From archaeology.org: Curse of the Stolen Cloak.
Servandus, a Roman who lived in Britain around 1,700 years ago, was unhappy about having his cloak stolen. So he asked a god to destroy the culprit. This ancient case of petty larceny has now been reopened by archaeologists excavating in Leicester, England, where they uncovered a Latin “curse tablet” that targets the thief.
The thin, rectangular sheet of lead, dating to the second or third century A.D. and measuring 7 by 3 inches, bears the inscription:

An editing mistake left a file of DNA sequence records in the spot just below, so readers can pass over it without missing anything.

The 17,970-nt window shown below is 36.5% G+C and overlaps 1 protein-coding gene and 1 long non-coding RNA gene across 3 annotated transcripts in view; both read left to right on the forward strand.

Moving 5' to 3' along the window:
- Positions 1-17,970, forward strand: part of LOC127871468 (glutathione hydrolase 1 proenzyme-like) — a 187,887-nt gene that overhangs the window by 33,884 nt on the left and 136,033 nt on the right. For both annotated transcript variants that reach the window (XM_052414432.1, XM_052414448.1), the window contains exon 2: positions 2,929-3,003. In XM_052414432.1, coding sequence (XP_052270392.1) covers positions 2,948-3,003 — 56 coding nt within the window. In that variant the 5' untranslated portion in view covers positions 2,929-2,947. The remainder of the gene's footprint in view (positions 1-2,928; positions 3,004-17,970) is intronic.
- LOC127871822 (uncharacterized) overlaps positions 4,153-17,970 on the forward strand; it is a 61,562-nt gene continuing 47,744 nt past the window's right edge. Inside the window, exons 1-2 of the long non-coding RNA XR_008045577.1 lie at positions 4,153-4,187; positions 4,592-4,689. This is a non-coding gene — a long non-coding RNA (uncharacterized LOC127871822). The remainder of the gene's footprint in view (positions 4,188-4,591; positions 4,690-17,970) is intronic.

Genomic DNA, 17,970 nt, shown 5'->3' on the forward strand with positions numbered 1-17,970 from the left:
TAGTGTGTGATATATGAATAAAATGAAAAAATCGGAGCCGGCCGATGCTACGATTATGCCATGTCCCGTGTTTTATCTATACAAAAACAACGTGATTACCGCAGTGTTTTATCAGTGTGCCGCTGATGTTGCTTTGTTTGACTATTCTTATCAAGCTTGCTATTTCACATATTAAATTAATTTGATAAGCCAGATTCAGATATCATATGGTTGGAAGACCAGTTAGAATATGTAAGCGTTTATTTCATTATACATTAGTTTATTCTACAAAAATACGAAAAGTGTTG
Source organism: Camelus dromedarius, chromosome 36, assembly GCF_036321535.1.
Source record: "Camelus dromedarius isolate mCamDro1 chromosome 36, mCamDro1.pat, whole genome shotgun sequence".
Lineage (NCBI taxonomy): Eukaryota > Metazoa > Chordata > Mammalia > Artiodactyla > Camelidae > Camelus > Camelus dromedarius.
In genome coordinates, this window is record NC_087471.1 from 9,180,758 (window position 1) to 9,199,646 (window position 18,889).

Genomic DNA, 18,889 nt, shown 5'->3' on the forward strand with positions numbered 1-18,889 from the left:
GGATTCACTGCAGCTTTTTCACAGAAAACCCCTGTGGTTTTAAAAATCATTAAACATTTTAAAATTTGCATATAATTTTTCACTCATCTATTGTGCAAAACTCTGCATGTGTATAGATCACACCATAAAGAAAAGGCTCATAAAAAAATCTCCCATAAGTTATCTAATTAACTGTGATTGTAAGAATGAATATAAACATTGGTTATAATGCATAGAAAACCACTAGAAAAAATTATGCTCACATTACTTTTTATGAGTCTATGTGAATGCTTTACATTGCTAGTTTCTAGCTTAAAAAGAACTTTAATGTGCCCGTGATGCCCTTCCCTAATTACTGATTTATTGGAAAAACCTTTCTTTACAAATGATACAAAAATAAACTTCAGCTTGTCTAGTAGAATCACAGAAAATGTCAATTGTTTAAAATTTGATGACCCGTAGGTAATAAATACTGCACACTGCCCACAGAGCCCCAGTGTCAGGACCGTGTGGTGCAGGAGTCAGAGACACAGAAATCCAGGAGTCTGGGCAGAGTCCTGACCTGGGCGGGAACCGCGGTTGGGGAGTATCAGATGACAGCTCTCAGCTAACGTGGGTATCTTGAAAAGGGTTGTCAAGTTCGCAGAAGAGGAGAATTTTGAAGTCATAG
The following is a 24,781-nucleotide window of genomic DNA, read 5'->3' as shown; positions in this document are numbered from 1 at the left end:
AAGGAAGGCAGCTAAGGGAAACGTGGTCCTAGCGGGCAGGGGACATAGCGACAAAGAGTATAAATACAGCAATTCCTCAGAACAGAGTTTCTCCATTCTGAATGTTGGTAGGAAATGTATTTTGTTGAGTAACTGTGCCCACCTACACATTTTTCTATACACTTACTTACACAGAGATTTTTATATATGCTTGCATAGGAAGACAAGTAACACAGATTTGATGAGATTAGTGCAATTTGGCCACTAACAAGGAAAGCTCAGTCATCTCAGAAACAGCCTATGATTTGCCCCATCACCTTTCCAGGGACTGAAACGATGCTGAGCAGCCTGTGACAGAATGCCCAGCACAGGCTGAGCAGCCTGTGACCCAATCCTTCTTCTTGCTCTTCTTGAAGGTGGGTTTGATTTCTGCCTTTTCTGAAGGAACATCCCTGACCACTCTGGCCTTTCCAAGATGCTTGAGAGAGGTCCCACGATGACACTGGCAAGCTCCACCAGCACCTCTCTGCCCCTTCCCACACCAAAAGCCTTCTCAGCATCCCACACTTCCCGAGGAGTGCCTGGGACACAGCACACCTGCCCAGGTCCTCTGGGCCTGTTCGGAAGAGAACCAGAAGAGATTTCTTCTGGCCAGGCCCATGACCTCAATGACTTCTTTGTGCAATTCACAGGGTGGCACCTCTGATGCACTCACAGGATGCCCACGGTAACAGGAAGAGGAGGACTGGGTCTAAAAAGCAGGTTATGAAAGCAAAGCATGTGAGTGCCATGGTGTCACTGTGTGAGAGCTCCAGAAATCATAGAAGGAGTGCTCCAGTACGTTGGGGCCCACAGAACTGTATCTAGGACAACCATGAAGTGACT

To the god Maglus, I give the wrongdoer who stole the cloak of Servandus. . . . that he destroy him before the ninth day, the person who stole the cloak of Servandus.
The inscription includes the names of 18 or 19 possible suspects. Not much is known about the god Maglus, but the name might derive from [continue]
Please, I trust the inscription was in Latin, not English?
I think so. I’d love to see a photo of the inscription.
I found an article with a photo!
And here’s a whole site about curse tablets. The section “cursing and cursive” talks about the languages used.